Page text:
The system memory 130 includes computer storage media in the form of volatile and/or nonvolatile memory such as read only memory (ROM) 131 and random access memory (RAM) 132. A basic input/output system (BIOS) 133, containing the basic routines that help to transfer information between elements within computer 110, such as during start-up, is typically stored in ROM 131. RAM 132 typically contains data and/or program modules that are immediately accessible to and/or presently being operated on by processing unit 120. By way of example, and not limitation, FIG. 1 illustrates operating system 134, application programs 135, other program modules 136, and program data 137.

The computer 110 may also include other removable/non-removable, volatile/nonvolatile computer storage media. By way of example only, FIG. 1 illustrates a hard disk drive 141 that reads from or writes to non-removable, nonvolatile magnetic media, a magnetic disk drive 151 that reads from or writes to a removable, nonvolatile magnetic disk 152, and an optical disk drive 155 that reads from or writes to a removable, nonvolatile optical disk 156 such as a CD ROM or other optical media. Other removable/non-removable, volatile/nonvolatile computer storage media that can be used in the exemplary operating environment include, but are not limited to, magnetic tape cassettes, flash memory cards, digital versatile disks (DVDs), digital video tape, solid state RAM, solid state ROM, and the like. The hard disk drive 141 is typically connected to the system bus 121 through a non-removable memory interface such as interface 140, and magnetic disk drive 151 and optical disk drive 155 are typically connected to the system bus 121 by a removable memory interface, such as interface 150.

The drives and their associated computer storage media discussed above and illustrated in FIG. 1, provide storage of computer-readable instructions, data structures, program modules and other data for the computer 110. In FIG. 1, for example, hard disk drive 141 is illustrated as storing operating system 144, application programs 145, other program modules 146, and program data 147. Note that these components can either be the same as or different from operating system 134, application programs 135, other program modules 136, and program data 137. Operating system 144, application programs 145, other programs 146 and program data 147 are given different numbers here to illustrate that, at a minimum, they are different copies. A user may enter commands and information into the computer 110 through input devices such as a keyboard 162 and pointing device 161, commonly referred to as a mouse, trackball or touch pad. Other input devices (not shown) may include a microphone, joystick, game pad, satellite dish, scanner, or the like. These and other input devices are often connected to the processing unit 120 through a user input interface 160 that is coupled to the system bus, but may be connected by other interface and bus structures, such as a parallel port, game port or a universal serial bus (USB). A monitor 191 or other type of display device is also connected to the system bus 121 via an interface, such as a video interface 190. In addition to the monitor 191, computers may also include other peripheral output devices such as speakers 197 and printer 196, which may be connected through an output peripheral interface 195.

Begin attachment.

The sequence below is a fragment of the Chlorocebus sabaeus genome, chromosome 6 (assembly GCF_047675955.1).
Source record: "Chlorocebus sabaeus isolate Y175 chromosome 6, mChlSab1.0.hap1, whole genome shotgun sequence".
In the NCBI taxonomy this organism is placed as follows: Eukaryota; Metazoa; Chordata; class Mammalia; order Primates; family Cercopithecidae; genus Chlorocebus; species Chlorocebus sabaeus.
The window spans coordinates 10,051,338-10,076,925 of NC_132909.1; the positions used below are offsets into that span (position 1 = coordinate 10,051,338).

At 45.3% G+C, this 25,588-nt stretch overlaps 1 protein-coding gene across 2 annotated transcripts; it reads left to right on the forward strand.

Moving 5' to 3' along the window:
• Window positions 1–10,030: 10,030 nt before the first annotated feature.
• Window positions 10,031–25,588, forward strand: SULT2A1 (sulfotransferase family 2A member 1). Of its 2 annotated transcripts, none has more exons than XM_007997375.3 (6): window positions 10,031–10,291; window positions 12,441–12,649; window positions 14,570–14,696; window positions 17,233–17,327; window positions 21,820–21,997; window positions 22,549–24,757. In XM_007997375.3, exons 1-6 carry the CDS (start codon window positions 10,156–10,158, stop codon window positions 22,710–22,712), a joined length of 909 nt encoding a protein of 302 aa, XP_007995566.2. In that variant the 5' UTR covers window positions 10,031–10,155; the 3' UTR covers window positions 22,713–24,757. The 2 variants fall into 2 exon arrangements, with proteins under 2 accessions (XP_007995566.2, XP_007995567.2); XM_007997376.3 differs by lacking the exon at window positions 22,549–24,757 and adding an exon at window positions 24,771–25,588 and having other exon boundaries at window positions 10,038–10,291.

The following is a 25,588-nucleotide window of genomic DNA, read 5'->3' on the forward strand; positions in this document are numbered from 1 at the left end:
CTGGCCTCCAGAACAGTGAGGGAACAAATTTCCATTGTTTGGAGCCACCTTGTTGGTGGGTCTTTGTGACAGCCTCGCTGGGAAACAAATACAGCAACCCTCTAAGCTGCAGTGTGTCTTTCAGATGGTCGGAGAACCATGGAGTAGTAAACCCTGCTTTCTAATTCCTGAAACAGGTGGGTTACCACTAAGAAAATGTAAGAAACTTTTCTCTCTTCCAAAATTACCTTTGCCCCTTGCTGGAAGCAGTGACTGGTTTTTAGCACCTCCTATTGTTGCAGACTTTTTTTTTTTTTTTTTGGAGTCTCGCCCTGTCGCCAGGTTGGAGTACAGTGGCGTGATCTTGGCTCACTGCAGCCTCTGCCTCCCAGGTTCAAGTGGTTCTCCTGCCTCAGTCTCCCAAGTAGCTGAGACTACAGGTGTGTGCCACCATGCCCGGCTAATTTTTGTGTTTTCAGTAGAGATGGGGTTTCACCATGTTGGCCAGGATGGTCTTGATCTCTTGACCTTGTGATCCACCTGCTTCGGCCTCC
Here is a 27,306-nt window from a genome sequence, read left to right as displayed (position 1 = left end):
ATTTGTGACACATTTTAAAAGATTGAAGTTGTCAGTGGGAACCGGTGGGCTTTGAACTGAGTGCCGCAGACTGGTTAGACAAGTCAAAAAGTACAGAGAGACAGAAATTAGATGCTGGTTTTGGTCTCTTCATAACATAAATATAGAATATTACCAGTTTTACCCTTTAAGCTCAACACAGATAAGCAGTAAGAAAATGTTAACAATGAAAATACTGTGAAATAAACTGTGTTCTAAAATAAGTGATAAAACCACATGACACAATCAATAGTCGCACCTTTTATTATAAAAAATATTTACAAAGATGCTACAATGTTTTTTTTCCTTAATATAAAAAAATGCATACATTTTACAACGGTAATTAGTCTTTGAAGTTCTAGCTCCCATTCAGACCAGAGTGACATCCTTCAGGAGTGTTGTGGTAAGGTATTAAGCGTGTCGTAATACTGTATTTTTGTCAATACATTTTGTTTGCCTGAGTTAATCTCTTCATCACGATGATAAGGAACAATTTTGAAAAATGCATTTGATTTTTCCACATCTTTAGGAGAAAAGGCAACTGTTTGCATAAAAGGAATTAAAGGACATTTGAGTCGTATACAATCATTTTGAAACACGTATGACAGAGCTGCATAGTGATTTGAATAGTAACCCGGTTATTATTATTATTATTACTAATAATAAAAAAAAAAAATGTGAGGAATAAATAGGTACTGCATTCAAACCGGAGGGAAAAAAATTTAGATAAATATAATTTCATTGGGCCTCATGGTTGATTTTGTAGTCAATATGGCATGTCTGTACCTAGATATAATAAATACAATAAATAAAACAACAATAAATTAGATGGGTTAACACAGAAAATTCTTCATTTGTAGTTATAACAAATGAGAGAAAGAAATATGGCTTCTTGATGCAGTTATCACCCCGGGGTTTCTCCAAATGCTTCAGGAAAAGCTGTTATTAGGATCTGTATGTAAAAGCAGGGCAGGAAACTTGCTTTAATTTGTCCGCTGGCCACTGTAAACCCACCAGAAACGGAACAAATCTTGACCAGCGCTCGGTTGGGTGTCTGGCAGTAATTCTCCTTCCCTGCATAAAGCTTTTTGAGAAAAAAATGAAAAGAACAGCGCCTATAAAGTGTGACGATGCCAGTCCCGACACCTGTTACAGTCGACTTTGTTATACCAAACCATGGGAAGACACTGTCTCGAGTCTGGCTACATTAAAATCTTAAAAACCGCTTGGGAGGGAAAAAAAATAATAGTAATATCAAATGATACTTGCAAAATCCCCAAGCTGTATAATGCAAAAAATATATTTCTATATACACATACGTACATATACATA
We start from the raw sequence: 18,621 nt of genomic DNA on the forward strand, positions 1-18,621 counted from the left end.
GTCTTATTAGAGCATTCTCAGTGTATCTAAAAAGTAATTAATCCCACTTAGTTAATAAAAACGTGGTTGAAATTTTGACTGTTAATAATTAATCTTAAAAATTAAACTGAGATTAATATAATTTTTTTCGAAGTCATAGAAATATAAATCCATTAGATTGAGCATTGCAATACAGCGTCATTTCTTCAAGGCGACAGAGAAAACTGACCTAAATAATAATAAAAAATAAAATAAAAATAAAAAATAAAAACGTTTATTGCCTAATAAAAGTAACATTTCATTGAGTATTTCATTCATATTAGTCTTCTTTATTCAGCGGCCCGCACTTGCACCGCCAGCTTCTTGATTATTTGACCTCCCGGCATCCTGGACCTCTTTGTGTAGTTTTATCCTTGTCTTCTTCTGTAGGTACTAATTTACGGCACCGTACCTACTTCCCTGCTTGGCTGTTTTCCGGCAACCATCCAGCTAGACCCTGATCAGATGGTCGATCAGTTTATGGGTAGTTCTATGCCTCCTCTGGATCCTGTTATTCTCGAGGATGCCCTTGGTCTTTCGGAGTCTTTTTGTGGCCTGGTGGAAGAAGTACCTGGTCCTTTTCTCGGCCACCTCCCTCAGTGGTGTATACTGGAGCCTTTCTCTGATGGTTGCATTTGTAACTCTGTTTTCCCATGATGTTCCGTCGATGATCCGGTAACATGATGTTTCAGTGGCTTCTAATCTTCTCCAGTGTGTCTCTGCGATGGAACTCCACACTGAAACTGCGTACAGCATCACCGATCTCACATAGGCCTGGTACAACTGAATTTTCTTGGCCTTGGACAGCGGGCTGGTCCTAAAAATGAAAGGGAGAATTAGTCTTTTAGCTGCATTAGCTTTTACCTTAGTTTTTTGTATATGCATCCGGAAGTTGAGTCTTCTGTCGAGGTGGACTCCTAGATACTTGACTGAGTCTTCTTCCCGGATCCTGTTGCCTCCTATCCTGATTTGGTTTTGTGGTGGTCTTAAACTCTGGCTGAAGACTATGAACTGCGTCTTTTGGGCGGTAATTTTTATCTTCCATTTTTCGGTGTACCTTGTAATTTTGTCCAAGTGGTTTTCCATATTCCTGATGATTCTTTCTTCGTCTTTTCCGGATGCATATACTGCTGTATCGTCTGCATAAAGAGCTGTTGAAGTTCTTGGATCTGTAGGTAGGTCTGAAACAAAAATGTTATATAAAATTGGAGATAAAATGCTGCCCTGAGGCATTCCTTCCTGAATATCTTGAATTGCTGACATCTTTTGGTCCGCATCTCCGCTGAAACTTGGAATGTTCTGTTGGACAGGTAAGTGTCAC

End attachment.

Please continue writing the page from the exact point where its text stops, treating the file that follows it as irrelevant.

The computer 110 may operate in a networked environment using logical connections to one or more remote computers, such as a remote computer 180. The remote computer 180 may be a personal computer, a server, a router, a network PC, a peer device or other common network node, and typically includes many or all of the elements described above relative to the computer 110, although only a memory storage device 181 has been illustrated in FIG. 1. The logical connections depicted in FIG. 1 include a local area network (LAN) 171 and a wide area network (WAN) 173, but may also include other networks. Such networking environments are commonplace in offices, enterprise-wide computer networks, intranets and the Internet.